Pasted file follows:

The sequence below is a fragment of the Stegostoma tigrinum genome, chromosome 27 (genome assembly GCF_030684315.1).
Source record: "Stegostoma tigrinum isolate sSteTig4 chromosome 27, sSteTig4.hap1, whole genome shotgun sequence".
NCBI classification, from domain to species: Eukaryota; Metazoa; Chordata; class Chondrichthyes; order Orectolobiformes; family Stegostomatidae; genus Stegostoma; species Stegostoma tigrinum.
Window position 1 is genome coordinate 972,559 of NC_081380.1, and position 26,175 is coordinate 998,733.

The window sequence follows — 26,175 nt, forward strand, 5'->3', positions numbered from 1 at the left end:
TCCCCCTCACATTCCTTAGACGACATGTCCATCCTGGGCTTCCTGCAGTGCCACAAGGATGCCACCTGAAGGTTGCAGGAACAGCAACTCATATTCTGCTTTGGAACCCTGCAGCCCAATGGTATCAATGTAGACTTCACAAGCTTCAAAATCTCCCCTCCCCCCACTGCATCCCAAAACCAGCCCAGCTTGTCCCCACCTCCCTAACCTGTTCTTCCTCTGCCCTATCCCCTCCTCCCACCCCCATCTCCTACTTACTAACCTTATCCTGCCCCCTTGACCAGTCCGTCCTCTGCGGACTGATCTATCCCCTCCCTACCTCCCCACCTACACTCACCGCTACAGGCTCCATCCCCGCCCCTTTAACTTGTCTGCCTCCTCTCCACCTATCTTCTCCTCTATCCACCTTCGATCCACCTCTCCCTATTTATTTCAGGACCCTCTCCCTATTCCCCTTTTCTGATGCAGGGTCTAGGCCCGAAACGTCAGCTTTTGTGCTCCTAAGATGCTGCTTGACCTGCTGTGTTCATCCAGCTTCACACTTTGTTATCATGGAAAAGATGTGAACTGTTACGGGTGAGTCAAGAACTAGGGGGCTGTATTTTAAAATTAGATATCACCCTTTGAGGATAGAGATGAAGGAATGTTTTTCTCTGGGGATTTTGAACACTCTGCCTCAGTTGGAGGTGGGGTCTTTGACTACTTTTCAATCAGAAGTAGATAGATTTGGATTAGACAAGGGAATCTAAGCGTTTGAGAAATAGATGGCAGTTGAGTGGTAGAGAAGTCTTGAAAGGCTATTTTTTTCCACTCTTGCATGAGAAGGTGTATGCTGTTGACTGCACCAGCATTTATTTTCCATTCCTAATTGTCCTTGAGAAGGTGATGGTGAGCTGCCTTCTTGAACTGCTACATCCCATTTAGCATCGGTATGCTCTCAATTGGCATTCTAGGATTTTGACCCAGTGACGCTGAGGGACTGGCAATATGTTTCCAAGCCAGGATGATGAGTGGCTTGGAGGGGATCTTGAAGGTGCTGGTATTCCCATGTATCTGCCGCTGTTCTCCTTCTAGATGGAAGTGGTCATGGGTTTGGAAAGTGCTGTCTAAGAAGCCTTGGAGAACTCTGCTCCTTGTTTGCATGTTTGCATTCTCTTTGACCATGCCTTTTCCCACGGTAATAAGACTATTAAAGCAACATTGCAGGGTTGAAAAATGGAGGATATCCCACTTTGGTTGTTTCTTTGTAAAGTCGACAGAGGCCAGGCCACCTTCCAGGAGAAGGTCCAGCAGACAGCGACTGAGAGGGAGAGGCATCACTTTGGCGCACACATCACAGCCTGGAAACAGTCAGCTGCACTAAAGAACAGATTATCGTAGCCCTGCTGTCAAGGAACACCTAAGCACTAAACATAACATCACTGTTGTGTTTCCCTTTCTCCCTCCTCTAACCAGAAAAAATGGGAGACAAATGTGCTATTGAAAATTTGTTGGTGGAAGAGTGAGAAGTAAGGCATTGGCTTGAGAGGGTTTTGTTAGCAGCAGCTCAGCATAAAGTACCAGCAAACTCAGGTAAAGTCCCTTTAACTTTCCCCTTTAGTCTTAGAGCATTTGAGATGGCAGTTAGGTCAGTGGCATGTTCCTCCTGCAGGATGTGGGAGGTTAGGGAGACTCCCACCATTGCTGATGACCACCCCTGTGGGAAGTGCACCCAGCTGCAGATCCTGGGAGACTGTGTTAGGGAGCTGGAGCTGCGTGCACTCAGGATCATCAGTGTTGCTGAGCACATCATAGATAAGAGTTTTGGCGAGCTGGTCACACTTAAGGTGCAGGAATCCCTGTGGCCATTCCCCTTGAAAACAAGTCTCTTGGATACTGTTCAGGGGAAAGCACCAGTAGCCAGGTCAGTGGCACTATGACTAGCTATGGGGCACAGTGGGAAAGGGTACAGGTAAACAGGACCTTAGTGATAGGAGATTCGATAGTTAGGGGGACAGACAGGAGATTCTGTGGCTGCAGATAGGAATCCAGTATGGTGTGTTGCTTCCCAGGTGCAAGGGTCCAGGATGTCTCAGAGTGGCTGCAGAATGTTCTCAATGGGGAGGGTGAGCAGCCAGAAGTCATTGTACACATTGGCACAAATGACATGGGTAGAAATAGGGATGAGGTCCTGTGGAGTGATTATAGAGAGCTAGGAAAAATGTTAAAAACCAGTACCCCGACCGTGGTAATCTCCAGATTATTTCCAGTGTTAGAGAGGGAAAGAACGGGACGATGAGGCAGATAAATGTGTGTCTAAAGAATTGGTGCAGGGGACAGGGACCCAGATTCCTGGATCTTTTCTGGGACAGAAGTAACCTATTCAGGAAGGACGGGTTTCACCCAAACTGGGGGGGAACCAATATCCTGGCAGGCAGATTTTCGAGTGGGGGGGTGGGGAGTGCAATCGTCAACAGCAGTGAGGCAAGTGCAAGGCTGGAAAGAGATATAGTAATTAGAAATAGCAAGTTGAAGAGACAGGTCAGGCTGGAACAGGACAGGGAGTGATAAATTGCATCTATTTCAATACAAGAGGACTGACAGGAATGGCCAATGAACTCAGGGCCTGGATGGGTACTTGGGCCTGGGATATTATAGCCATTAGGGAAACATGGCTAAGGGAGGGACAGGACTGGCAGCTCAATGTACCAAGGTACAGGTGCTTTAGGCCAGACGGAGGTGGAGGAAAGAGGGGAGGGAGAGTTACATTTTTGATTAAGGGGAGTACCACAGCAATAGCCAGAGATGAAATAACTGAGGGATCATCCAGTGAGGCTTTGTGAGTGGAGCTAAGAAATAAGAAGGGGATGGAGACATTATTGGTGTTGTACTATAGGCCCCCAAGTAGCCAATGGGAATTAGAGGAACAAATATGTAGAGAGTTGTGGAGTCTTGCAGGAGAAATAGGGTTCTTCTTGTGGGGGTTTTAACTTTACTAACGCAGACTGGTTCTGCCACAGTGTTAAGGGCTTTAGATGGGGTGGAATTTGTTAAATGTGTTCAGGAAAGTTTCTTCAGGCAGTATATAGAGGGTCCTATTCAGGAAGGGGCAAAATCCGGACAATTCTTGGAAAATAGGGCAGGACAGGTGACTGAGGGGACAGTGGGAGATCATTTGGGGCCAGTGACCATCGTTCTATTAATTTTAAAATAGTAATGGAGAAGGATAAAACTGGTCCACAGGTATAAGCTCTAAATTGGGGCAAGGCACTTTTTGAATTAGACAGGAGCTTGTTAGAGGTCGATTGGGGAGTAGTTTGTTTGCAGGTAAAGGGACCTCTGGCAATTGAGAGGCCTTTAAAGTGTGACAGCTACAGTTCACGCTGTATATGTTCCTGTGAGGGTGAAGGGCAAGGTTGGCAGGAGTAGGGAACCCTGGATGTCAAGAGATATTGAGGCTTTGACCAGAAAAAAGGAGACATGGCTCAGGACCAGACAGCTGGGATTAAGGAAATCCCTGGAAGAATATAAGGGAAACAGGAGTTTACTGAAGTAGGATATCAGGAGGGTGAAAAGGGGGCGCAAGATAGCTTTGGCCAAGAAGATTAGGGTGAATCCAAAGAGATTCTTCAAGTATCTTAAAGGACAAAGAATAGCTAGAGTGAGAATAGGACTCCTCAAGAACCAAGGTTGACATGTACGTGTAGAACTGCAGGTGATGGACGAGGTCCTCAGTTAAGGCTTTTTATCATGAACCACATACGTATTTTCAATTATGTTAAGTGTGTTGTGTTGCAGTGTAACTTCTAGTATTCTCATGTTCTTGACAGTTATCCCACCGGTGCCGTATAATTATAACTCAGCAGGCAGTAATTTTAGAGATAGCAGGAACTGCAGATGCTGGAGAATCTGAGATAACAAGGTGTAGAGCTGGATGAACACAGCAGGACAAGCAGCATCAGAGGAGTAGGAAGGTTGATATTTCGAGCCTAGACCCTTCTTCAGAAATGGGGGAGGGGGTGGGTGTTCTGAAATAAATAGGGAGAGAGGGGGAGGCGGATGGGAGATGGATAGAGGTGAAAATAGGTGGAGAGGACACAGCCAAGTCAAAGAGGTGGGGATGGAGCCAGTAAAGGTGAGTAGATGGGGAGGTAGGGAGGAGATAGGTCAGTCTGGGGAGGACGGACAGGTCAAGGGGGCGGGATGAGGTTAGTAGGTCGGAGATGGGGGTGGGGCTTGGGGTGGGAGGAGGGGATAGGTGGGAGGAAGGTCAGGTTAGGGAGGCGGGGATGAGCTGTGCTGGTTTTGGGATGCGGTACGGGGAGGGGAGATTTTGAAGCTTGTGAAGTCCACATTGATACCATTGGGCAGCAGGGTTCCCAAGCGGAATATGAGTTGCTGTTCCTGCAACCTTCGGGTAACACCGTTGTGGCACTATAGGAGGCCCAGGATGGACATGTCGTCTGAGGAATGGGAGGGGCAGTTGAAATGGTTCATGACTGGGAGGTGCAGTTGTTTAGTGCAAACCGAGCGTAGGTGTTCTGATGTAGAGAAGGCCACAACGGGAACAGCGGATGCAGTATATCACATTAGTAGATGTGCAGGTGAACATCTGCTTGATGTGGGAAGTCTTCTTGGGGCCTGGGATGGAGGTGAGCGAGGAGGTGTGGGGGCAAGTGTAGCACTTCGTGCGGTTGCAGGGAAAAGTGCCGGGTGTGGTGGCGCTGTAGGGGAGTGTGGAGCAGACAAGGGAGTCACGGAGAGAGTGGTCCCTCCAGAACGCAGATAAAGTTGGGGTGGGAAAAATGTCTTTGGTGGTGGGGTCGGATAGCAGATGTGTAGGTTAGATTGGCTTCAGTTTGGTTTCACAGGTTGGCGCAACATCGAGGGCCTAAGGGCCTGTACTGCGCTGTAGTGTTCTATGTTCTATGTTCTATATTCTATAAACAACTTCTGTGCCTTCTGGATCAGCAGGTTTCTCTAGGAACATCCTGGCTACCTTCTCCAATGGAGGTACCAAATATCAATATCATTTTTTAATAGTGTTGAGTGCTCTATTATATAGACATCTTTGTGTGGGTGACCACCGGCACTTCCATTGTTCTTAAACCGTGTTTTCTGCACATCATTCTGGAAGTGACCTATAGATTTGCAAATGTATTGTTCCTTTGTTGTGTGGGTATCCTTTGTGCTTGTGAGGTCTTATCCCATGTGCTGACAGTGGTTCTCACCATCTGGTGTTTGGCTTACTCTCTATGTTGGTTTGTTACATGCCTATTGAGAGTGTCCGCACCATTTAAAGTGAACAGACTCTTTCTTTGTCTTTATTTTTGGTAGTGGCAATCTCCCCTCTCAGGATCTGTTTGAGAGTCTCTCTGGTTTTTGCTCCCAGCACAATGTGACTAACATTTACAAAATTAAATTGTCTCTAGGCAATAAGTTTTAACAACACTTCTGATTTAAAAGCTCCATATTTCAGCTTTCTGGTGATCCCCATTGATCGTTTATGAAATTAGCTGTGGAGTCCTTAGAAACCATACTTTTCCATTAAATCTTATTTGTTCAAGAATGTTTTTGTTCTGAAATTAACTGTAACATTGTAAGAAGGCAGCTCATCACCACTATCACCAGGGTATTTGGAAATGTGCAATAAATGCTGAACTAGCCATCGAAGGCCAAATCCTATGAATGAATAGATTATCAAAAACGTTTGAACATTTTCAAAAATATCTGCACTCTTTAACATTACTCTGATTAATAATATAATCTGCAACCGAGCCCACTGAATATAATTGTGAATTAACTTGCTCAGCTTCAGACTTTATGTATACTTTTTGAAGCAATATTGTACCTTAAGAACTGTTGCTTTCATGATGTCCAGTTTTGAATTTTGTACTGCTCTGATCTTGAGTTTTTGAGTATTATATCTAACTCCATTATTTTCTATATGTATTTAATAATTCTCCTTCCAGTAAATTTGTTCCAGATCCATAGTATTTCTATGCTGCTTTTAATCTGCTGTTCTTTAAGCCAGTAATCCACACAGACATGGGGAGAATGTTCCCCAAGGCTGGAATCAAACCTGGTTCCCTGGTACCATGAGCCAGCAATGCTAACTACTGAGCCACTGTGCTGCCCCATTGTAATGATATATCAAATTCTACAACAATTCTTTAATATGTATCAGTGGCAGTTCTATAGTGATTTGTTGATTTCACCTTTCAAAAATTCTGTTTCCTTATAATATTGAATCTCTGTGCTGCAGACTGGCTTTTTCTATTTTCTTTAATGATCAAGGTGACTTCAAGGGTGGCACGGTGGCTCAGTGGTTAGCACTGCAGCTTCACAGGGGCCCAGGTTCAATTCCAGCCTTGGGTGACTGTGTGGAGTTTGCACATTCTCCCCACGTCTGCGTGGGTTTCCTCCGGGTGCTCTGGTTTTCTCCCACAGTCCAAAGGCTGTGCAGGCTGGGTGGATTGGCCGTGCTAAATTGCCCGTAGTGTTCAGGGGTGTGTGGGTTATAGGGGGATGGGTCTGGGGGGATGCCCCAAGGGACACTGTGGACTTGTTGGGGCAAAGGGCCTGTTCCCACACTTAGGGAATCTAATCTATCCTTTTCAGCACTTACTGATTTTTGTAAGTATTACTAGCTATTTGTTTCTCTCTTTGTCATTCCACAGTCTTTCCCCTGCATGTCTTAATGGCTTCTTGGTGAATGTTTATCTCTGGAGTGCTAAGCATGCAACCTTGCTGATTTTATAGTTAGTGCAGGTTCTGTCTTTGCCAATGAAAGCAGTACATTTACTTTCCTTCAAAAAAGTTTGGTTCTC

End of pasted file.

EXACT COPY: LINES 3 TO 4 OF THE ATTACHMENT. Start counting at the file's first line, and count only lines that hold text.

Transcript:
NCBI classification, from domain to species: Eukaryota; Metazoa; Chordata; class Chondrichthyes; order Orectolobiformes; family Stegostomatidae; genus Stegostoma; species Stegostoma tigrinum.
Window position 1 is genome coordinate 972,559 of NC_081380.1, and position 26,175 is coordinate 998,733.